Figure 3.

Scatterplot showing deseasonalized frequency of low ozone events versus Nino 3.4 sea surface temperature anomaly. Each dot represents a 3 month sliding average of MLS values. Only points during El Niño or La Niña conditions are shown. The slope and uncertainty of the best fit lines were found by a reduced major axis regression [Miller and Kahn, 1962].

[20] MJO signals are also visible in the MLS ozone record. The Hovmöller diagram in Figure 4 shows the low ozone event frequency as a function of time and longitude over the tropical Indian and Pacific oceans. We observe that regions with frequent low ozone events form over the Indian Ocean and travel eastward across the Pacific in a manner resembling similar diagrams made using outgoing longwave radiation measurements during the MJO [Wong and Dessler, 2007]. The eastward moving patterns occur with a period of 1–2 months, and we calculate an average propagation speed of 5 m/s. These values match those typically measured of the MJO. The GEOS-Chem simulation partially resolved eastward moving patterns of low ozone frequency, but further development of the meteorological fields appears needed.

Figure 4.

Hovmöller diagram displaying the low ozone event frequency from MLS over the Indian and Pacific Oceans for the period of August 2007 to March 2008. Areas of frequent low ozone events move eastward at ~5 m/s, in a repeating pattern with a period of 1–2 months, following the Madden-Julian Oscillation.

4 Conclusion

[21] Coherent spatial and temporal patterns of ozone concentrations less than 20 ppb in the tropical upper troposphere are observed for the first time with the MLS, ACE-FTS, and OSIRIS satellite instruments. These low ozone events occur most frequently in the convectively active region of the West Pacific warm pool with spatial patterns that resemble outgoing longwave radiation. The MLS, ACE-FTS, and OSIRIS satellite instruments observe low ozone events in 15%–25% of ozone profiles in this region, which agrees with values in the ozonesonde record. Both satellite and ozonesonde observations indicate shifts in low ozone events over the Pacific Ocean related to the ENSO circulation, with more frequent events over the central Pacific when the ocean beneath warms during El Niño conditions. On shorter time scales, regions with frequent low ozone events propagate eastward through the tropics with a period and a velocity typical to the MJO. Results from a state-of-the-science chemical transport model (GEOS-Chem) support the hypothesis that the events result from deep convection. The model was able to simulate the structure of the most frequent low ozone events but only partially reproduced the westward shift in low ozone event frequency during La Niña. Future effort to reproduce these features will require developments to convective parameterizations. These observations provide a sensitive test of the ability of global models to represent the coupling of chemical and dynamical processes of relevance to climate.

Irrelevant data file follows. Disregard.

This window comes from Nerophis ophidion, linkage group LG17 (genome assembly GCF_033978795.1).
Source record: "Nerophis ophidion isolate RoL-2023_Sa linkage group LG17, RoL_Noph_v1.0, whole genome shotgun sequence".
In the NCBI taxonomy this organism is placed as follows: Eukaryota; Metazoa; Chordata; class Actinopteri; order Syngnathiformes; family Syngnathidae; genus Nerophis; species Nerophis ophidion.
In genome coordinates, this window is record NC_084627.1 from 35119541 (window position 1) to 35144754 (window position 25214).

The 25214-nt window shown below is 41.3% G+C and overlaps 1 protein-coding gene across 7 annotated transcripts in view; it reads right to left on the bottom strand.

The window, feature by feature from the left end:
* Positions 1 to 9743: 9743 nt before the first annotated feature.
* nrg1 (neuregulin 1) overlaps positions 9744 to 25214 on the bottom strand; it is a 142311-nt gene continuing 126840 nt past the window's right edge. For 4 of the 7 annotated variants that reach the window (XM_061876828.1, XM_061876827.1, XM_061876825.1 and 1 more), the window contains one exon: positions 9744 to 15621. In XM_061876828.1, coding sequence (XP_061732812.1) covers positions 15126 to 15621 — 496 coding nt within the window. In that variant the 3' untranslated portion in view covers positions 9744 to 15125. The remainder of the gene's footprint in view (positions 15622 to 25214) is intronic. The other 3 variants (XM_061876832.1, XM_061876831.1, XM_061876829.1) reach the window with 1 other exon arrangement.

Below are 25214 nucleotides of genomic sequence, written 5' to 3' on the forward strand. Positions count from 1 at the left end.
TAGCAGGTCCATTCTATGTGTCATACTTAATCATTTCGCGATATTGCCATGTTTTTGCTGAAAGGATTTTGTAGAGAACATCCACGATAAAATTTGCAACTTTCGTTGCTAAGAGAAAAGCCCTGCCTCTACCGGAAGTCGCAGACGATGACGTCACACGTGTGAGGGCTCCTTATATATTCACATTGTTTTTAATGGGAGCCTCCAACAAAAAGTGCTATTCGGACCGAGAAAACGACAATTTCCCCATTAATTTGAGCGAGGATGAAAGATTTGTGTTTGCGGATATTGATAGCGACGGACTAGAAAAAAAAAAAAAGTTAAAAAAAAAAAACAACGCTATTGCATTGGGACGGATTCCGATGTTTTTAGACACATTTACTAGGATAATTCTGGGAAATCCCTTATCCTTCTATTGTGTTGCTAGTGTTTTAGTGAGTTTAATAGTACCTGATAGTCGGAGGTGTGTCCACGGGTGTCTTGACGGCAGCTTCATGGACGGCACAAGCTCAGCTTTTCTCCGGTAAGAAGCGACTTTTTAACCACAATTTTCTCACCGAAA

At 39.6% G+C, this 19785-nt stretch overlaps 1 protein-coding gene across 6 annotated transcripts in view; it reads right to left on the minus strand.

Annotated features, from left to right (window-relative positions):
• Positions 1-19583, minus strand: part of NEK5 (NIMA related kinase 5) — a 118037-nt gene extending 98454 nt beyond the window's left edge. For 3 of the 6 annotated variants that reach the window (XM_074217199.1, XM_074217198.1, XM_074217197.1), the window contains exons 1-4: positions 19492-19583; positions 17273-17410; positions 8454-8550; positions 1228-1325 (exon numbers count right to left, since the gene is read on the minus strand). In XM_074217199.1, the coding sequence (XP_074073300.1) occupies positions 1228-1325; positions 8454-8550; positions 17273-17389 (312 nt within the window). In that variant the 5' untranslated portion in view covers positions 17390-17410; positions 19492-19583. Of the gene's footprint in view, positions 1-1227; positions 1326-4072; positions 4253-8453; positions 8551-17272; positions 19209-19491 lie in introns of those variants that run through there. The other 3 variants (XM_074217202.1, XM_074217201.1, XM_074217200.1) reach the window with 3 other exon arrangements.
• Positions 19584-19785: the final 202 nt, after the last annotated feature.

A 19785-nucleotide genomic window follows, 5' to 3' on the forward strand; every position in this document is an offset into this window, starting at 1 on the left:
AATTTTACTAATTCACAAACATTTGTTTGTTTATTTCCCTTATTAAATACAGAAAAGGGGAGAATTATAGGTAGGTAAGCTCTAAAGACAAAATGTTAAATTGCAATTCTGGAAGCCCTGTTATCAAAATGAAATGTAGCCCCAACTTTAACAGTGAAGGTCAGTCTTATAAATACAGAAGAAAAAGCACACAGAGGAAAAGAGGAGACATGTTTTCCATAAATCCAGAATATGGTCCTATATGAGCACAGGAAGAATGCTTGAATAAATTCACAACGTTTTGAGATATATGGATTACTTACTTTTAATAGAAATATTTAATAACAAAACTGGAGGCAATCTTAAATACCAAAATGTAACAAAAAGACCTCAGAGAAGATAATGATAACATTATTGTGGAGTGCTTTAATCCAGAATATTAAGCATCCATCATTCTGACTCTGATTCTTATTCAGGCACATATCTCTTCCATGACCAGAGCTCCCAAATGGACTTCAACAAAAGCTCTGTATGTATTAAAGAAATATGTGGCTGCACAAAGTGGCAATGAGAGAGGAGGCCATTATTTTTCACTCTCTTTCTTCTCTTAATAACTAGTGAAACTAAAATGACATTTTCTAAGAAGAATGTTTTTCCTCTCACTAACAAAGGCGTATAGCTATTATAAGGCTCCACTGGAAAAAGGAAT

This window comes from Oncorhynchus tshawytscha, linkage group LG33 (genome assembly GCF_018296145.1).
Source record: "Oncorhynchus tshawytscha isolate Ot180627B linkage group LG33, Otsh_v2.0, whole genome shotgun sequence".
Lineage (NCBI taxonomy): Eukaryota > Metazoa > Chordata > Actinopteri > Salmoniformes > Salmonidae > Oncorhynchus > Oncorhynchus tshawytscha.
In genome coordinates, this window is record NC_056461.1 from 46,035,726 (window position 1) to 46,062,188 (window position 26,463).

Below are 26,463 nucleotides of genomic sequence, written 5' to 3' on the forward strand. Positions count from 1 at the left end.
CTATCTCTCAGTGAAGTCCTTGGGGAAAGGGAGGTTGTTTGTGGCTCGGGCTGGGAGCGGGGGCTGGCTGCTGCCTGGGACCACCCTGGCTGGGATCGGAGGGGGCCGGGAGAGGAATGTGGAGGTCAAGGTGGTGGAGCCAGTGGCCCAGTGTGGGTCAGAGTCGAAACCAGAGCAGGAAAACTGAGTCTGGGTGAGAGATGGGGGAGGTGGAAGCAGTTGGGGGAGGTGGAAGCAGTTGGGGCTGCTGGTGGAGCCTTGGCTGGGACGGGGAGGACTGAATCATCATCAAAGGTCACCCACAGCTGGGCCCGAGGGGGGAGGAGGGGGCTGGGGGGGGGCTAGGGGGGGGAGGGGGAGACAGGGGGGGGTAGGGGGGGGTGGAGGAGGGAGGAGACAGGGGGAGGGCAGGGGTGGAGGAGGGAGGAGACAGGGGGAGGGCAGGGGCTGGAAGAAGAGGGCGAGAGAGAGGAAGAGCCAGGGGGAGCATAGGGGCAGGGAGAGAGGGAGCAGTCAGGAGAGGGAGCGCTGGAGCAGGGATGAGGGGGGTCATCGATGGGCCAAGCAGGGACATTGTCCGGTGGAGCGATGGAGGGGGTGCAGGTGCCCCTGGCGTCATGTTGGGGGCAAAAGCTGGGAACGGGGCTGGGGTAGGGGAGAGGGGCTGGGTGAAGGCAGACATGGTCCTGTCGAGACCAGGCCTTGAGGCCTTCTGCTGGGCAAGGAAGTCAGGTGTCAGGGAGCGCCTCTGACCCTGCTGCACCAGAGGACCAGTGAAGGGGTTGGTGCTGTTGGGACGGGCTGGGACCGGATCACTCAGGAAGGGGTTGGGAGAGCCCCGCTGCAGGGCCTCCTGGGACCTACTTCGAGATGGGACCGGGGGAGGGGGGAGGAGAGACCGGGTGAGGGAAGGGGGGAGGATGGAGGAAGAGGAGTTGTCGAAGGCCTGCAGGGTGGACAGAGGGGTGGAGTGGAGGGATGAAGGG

Acknowledgments

[22] We thank Ian Folkins for helpful comments that improved the manuscript. This research was supported by funding from the Canadian Space Agency. MC was partially supported by an NSERC Fellowship.

[23] The Editor thanks two anonymous reviewers for their assistance in evaluating this paper.

Ancillary